What is Lewy Body Dementia ? (LBD)

Lewy body dementia (LBD) is a progressive neurological disorder. Lewy body dementia is an umbrella term for two related diagnoses - Parkinson’s disease dementia (PDD) and dementia with Lewy bodies (DLB).

By Bob DeMarco
+Alzheimer's Reading Room

What is Lewy Body Dementia (LBD)

Lewy body dementia shares characteristics with both Alzheimer's disease and Parkinson's disease.

Like Alzheimer's, it causes confusion. Like Parkinson's, it can result in rigid muscles, slowed movement and tremors.

The earliest symptoms of these two diseases differ, but reflect the same underlying biological changes in the brain.

Over time, people with both diagnoses will develop very similar cognitive, physical, sleep, and behavioral symptoms.

The most striking symptom of Lewy body dementia may be its visual hallucinations, which can be one of the first signs of the disorder.

Hallucinations may range from abstract shapes or colors to conversations with deceased loved ones.


Lewy body dementia signs and symptoms may include:
  • Visual hallucinations. Seeing colors, shapes, animals or people may be one of the first symptoms of Lewy body dementia.
  • Movement disorders. Parkinson's-like signs may include slowed movement, rigid muscles, tremors or a shuffling walk.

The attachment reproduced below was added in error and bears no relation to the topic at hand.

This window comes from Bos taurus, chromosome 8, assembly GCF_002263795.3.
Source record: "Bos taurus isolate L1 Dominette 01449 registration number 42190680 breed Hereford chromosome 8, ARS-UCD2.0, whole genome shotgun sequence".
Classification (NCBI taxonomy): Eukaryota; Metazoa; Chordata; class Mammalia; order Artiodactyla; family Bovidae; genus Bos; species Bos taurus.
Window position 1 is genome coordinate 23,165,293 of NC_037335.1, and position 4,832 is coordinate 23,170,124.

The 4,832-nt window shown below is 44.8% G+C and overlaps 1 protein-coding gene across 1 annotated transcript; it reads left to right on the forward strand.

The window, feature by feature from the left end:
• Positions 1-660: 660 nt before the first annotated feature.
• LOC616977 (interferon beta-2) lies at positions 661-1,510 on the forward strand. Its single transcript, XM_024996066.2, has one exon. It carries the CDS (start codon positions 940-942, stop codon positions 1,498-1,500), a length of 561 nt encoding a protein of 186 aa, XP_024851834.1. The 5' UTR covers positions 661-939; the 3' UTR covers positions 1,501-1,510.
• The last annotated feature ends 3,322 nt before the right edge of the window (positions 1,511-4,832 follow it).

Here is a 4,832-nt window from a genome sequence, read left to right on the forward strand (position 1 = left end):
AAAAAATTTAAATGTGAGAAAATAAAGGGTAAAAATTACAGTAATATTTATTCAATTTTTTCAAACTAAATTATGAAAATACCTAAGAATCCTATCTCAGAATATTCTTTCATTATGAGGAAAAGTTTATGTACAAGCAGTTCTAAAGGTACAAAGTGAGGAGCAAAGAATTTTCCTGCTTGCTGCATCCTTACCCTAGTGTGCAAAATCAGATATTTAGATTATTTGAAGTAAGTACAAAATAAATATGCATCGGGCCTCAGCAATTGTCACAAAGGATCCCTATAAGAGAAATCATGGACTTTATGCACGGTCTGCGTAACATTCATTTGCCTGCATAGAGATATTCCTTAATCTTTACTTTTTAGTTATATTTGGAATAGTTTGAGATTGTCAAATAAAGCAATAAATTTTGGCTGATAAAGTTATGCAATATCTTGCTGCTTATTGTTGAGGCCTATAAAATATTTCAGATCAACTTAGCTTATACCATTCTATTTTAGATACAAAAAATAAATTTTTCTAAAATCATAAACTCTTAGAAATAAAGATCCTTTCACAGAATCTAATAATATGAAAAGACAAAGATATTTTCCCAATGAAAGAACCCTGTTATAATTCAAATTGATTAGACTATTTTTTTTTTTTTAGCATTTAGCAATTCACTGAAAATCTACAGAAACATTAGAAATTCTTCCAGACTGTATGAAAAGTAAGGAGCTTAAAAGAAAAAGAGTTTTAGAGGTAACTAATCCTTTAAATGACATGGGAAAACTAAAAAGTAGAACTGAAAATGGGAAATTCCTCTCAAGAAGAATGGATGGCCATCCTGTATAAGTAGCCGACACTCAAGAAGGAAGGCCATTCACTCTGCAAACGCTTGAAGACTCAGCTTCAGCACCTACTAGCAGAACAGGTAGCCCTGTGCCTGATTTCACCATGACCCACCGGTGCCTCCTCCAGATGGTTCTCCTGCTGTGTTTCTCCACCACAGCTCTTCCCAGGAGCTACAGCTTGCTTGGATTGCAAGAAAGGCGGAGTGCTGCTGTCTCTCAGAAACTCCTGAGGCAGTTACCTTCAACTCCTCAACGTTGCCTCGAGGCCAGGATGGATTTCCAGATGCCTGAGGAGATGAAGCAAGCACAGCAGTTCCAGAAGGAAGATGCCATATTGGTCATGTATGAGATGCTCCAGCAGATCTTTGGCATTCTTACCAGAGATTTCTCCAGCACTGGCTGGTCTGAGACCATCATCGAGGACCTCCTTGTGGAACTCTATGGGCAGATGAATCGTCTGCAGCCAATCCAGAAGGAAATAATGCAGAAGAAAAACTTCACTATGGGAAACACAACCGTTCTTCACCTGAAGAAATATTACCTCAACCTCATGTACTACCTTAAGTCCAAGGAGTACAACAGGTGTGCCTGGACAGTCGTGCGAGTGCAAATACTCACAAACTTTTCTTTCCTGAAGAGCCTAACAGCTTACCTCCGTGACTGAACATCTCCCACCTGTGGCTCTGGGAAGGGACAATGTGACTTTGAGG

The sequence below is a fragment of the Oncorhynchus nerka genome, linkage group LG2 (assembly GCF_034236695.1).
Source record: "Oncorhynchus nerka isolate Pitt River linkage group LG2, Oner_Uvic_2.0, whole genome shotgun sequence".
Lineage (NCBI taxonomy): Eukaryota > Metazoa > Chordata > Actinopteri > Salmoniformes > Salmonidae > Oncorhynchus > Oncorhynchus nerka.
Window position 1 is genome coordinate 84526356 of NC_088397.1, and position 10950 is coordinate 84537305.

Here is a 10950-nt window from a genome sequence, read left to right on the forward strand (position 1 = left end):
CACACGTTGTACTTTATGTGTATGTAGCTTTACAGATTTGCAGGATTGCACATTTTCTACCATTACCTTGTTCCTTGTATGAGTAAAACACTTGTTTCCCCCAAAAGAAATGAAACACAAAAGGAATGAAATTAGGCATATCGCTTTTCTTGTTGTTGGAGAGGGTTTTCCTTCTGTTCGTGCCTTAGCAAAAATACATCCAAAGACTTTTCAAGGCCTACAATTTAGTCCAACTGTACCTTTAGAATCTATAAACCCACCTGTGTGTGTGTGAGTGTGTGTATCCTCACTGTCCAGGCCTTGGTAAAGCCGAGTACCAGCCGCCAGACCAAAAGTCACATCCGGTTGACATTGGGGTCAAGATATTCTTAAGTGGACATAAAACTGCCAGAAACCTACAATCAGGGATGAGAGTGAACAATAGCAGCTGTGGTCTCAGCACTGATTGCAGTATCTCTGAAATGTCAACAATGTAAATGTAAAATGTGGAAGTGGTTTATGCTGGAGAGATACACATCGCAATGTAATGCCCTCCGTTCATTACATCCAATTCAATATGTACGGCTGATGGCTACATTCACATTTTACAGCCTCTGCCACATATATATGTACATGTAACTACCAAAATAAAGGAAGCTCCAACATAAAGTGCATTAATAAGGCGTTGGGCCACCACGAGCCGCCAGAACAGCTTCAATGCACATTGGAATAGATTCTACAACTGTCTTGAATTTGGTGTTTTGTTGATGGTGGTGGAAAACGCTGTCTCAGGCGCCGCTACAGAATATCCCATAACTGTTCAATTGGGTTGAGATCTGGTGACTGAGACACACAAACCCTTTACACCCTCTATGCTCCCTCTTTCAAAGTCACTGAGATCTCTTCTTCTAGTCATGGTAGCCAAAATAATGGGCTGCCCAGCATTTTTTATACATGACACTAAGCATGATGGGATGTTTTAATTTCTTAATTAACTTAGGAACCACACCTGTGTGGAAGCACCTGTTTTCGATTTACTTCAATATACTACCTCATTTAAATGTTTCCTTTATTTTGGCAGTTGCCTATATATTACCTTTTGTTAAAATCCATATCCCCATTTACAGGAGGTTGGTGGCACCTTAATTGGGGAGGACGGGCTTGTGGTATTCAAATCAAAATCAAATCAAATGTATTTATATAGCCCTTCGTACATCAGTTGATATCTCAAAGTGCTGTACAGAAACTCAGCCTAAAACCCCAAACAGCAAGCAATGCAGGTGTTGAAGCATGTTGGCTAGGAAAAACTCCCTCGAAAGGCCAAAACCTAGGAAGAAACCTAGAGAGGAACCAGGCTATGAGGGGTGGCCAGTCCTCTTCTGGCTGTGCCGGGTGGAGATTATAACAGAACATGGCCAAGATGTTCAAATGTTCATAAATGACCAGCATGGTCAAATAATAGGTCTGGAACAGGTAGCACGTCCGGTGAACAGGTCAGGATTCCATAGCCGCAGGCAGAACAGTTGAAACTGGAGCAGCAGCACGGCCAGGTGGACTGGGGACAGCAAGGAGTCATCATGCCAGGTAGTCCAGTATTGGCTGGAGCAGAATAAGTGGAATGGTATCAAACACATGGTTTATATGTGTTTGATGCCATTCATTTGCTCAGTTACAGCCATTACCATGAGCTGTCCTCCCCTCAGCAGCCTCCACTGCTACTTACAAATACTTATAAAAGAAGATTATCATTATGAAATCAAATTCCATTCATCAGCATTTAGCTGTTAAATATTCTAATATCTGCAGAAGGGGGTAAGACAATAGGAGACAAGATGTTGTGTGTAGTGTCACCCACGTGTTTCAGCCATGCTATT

• Delusions. These may consist of false ideas about another person or situation.
  • Cognitive problems. Alzheimer's-like problems may include confusion, memory loss and reduced attention spans.
  • Sleep difficulties. A sleep disorder can cause you to physically act out your dreams while you're asleep.


After onset, Lewy body dementia typically causes severe dementia. The Parkinson's-like features and visual hallucinations tend to worsen with time. Average survival is about eight years after symptoms begin.

What is Dementia

Dementia and the Eight Types of Dementia

Lewy Body Dementia Association

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Bob DeMarco
Bob DeMarco is the Founder of the Alzheimer's Reading Room (ARR). Bob is a recognized Influencer, speaker, and expert in the Alzheimer's and Dementia Community Worldwide. The Alzheimer's Reading Knowledge Base contains more than 4,000 articles, and the ARR has more than 343,000 links on the Internet. Bob lives in Delray Beach, FL.
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